Urban legends, folklore, myths, rumors and misinformation is a bad foundation for dealing with a monster storage tank fire.
Volume 25, No. 2
A lie gets halfway around the world before the truth has a chance to get its pants on.
No expiration date exists for bad information. All the wondrous systems mankind has devised to manage data still cannot tell the difference between a truth and a lie. Thanks to the Internet, dishonest footnotes cited to buttress dodgy conclusions reanimate too many factual distortions or, worse, outright lies.
Under the category of bulk flammable liquid fire fighting, one recently reincarnated canard traces its origins back to June 2001. A vicious tropical storm sweeping the Gulf Coast set the stage for one of the seminal events in modern industrial emergency response - the successful extinguishment of a burning jumbo storage tank with substantial product saved.
Torrential rains sank the floating roof on a 270-foot diameter gasoline storage tank at what was then the Orion refinery in Norco, LA. Before the refinery's emergency response team could apply a protective foam blanket, lightning ignited the contents. The owners then called in Williams Fire & Hazard Control, the established leaders in this specialized area of fire fighting.
Within 13 hours, the fire was out. Under perfect conditions, this achievement would have been staggering. With the degree of difficulty inflicted by the continuing tropical storm, the extinguishment at Norco was nothing short of miraculous.
Every one of the 200 firefighters from local volunteers to mutual aid responders deserved a share of the credit. I say that with first hand knowledge as someone who participated in that operation. To quote Shakespeare, anyone who missed that party "shall think themselves accursed" that they were not there.
Telling lies to your buddies over a beer about being at the big fire is one thing. Stretching the truth about foam and equipment is something else. In August 2002, a prominent fire journal published that "more than 60,000 gallons of National Foam's Universal Plus AR-AFFF foam" was used at the Orion Refinery fire.
This runs counter to coverage in IFW that quoted Orion Fire Chief J.R. Chidester and then WF&HC president Dwight Williams.
At Orion, Williams agreed with Chidester's recommendation to use AFFF/ATC to extinguish the fire, the IFW article states. But due to weather related problems along the Gulf Coast, other refineries needed foam too.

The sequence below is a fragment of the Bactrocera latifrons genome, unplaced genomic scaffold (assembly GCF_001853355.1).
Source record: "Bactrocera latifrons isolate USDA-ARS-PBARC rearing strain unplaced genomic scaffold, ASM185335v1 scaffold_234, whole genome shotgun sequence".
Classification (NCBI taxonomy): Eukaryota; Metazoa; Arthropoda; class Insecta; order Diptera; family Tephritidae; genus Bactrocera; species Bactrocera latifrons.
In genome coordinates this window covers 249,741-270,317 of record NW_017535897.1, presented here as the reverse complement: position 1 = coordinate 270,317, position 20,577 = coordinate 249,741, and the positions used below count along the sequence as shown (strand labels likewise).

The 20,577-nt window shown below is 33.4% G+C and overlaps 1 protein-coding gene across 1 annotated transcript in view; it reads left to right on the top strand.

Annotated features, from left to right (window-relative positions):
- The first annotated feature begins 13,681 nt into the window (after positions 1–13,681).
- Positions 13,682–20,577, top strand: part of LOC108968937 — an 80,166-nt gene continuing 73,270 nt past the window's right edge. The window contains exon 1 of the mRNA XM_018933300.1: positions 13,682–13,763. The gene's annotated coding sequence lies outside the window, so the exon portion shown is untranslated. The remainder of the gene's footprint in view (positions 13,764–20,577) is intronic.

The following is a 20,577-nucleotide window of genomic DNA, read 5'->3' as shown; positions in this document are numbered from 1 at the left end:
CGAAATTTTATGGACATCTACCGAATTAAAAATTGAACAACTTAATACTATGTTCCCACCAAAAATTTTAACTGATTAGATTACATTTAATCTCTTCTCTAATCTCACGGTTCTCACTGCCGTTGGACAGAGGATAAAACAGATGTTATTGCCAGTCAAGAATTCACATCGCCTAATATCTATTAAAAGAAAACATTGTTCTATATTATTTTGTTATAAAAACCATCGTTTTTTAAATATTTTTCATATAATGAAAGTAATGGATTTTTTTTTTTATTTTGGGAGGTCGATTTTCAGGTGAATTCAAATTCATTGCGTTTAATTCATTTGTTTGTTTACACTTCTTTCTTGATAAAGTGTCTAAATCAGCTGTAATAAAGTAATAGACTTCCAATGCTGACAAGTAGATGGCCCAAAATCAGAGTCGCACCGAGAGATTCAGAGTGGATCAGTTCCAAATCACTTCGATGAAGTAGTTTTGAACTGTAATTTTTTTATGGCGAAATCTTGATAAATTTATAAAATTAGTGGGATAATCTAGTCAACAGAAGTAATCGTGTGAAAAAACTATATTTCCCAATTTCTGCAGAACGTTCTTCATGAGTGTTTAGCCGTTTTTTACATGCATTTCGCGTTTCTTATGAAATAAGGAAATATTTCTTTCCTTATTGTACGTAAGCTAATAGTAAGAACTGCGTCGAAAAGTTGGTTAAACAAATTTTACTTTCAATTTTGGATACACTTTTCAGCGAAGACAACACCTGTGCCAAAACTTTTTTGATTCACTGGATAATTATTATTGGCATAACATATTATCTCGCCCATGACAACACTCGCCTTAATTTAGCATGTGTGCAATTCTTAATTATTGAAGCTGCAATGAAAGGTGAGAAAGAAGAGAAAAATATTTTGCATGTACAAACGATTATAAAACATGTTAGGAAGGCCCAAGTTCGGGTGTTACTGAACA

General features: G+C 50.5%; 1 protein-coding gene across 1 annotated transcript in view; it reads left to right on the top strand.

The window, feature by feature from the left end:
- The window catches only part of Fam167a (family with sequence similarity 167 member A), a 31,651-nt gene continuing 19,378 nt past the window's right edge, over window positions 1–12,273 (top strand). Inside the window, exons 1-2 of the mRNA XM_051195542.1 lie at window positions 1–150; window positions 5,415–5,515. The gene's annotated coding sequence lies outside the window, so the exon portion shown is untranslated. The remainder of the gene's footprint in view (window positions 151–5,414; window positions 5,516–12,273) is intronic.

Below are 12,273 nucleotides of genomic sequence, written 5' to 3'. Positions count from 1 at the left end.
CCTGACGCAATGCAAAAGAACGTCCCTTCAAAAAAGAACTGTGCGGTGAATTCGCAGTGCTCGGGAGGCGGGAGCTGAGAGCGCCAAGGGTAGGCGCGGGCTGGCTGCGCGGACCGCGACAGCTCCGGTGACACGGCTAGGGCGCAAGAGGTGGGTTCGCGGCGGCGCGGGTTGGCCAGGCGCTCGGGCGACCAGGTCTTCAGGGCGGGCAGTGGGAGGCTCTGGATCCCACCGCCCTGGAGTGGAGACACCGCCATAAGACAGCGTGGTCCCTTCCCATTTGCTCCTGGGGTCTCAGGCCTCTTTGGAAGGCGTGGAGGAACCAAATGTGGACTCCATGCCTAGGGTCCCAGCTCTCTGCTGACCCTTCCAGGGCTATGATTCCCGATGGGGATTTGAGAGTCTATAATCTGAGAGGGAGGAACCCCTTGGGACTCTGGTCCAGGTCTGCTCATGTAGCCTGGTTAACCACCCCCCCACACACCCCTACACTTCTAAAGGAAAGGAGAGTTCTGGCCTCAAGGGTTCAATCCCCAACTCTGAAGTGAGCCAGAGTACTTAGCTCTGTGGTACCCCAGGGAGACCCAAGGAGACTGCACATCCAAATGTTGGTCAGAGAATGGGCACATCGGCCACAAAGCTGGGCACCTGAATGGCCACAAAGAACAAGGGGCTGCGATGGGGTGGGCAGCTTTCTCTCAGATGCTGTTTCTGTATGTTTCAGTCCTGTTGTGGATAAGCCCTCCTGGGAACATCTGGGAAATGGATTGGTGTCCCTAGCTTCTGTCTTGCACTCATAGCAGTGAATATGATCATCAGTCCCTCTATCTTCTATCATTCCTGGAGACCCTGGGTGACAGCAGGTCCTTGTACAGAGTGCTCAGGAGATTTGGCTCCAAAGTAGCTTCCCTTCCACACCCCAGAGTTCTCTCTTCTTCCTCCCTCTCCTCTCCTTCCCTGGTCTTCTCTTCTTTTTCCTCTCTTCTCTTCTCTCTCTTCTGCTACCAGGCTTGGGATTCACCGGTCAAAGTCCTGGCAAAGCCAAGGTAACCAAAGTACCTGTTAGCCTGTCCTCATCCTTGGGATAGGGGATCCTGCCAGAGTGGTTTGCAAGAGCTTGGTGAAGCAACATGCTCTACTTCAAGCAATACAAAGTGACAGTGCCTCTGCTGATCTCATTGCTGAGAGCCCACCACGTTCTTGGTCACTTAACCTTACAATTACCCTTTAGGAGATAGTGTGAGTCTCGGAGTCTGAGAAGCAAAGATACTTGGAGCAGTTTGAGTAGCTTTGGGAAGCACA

With the help of WF&HC and the Louisiana Emergency Resources Supply Network, also known as the Hired Gun Gang, nearly 60,000 gallons of AFFF/ATC was located. None of it was National Foam.
After extinguishment, a separate fire fighting contractor maintained a foam blanket on the exposed fuel. The brand of foam used to maintain that blanket is anyone's guess.
Unfortunately, this foam myth has arisen again with renewed references made to the erroneous August 2002 article. It is entirely possible that the tale will eventually reach urban legend status, at which time we will turn the whole matter over to Adam and Jamie at "Mythbusters."
Industrial Fire World stands by its version of the event.? I was there and know the facts first hand. Our account has been confirmed by then area fire chiefs Roy Robichaux and Lloyd Schexnayder who were also on hand.
Another mechanism for mangling the truth is bureaucracy. E-95 is a blend of 95 percent ethanol and five percent gasoline. Ethanol shipped to terminals is blended this way to keep it from fueling alcoholism instead of cars.
A friend from Long Island, NY, called the other day to ask where he could buy "E-95 foam." His local fire marshal insists that every fuel terminal needs it to protect their facility.
True, foams without an alcohol resistant polymer are inadequate to extinguish E-95 fires. But there is no such thing as E-95 foam.
Now my friend must confront this ill-informed but powerful official who has no clue about the difference between ethanol fuel and alcohol resistant foam.
With regard to the truth, when in doubt, verify. Check out the facts before swallowing the bait or drinking the Kool-Aid.